647 F2d 836 Kuchenbecker v. Northern Wyoming Drilling Company

647 F.2d 836

Keith KUCHENBECKER, Special Administrator of the Estate of
the deceased, John L. Kuchenbecker, Appellant,
Loy Banks and Milo Wiseman, Appellees.

No. 80-1601.

United States Court of Appeals,
Eighth Circuit.

Submitted April 13, 1981.
Decided May 6, 1981.

Gene R. Bushnell, Rapid City, S. D., for appellees.

Joseph M. Butler, Rapid City, S. D., for appellant.

Before LAY, Chief Judge, ROSS, Circuit Judge, and VAN PELT,* Senior District Judge.


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This is a wrongful death action brought by appellant Keith Kuchenbecker, special administrator of the estate of John L. Kuchenbecker, against Northern Wyoming Drilling Co. (Northern Wyoming), Joe Banks, Loy Banks, and Milo Wiseman. Joe Banks and Loy Banks were the sole shareholders and principal officers of Northern Wyoming, and Milo Wiseman was a foreman employed by Northern Wyoming. The district court granted the three individual defendants summary judgment, and then proceeded to a trial against Northern Wyoming. A judgment was entered against Northern Wyoming pursuant to a jury verdict in favor of plaintiff for $175,000. Kuchenbecker appeals from the order granting summary judgment to the three individual defendants. We agree that entry of summary judgment was erroneous; we vacate the judgment entered and remand for further proceedings.


In the fall of 1978, Northern Wyoming contracted to drill a water well in Philip, South Dakota, and hired John Kuchenbecker as a laborer. Milo Wiseman was job foreman. Plaintiff's complaint alleges that the defendants were negligent in various particulars.1 The depositions submitted to the court at the time of the motion for summary judgment generally show that on December 29, 1978, a pressure pump at the well site exploded, killing Kuchenbecker. The explosion was allegedly due to the malfunction of a safety valve designed to prevent excessive pressure in the pump. The valve allegedly failed because a device used to set the automatic discharge pressure level had broken several days before and because the valve may have frozen in sub-zero temperatures. Northern Wyoming had not enclosed the pump to protect it from low temperatures.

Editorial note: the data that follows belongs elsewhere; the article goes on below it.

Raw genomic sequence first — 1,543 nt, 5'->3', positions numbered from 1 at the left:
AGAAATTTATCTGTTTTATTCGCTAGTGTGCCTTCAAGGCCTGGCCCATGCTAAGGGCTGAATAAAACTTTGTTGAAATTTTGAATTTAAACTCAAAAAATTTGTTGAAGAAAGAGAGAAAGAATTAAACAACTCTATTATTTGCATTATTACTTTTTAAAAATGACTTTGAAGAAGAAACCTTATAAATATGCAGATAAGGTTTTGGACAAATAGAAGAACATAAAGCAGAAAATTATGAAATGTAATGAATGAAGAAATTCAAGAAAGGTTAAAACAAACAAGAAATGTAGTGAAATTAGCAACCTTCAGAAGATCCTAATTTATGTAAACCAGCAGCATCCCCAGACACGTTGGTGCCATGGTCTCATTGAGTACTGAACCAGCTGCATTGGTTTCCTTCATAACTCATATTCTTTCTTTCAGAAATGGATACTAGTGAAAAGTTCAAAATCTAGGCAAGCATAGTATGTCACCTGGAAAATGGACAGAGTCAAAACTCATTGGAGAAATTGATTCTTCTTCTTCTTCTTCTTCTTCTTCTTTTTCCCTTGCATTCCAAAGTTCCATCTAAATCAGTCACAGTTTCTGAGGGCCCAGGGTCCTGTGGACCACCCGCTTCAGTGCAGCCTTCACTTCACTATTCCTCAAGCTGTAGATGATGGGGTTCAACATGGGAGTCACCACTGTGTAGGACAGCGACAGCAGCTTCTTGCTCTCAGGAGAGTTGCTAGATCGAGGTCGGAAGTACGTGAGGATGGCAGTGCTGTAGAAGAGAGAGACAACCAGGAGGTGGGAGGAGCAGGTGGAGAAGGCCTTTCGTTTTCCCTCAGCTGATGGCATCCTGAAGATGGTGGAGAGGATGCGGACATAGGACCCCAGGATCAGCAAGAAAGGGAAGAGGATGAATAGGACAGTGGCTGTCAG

Northern Wyoming elected not to carry worker's compensation insurance coverage and thus was subject to suit by its employees under the common law. S.D. Codified Laws § 62-3-11. The three individual defendants were sued in their individual capacities as co-employees of Kuchenbecker.


The district court held that the defendants "Joe Banks, Loy Banks and Milo Wiseman were acting within their corporate supervisory capacities at the time of the accident in question and therefore under South Dakota law are not subject to common law liability for the death of Plaintiff's decedent." The court relied upon Blumhardt v. Hartung, 283 N.W.2d 229 (S.D.1979).2


In Blumhardt, as well as in Wilson v. Hasvold, 86 S.D. 286, 194 N.W.2d 251 (1972) the South Dakota Supreme Court held that an employer's immunity from common law liability, which arises from the availability of worker's compensation, also extends to any co-employee, partner, officer or director of such employer, for acts taken within the ambit of corporate responsibility. The parties are in disagreement as to whether the district court granted summary judgment in mistaken reliance upon Blumhardt's worker's compensation immunity doctrine or ruled that regardless of the presence of worker's compensation, an employee cannot be held individually liable for the breach of duties that are the employer's responsibility. The order of the district court is not clear in this regard. Nonetheless, under either line of reasoning we hold the district court erred in granting summary judgment.


As indicated, Blumhardt holds that where an employer elects to provide worker's compensation, the employer's immunity also extends to the individual employees for injuries occurring because of working conditions that were the employer's responsibility. As stated in Blumhardt: "Injuries resulting from their failures in that capacity have been compensated under the worker's compensation law. The umbrella of immunity extends accordingly." 283 N.W.2d at 232 (footnote omitted).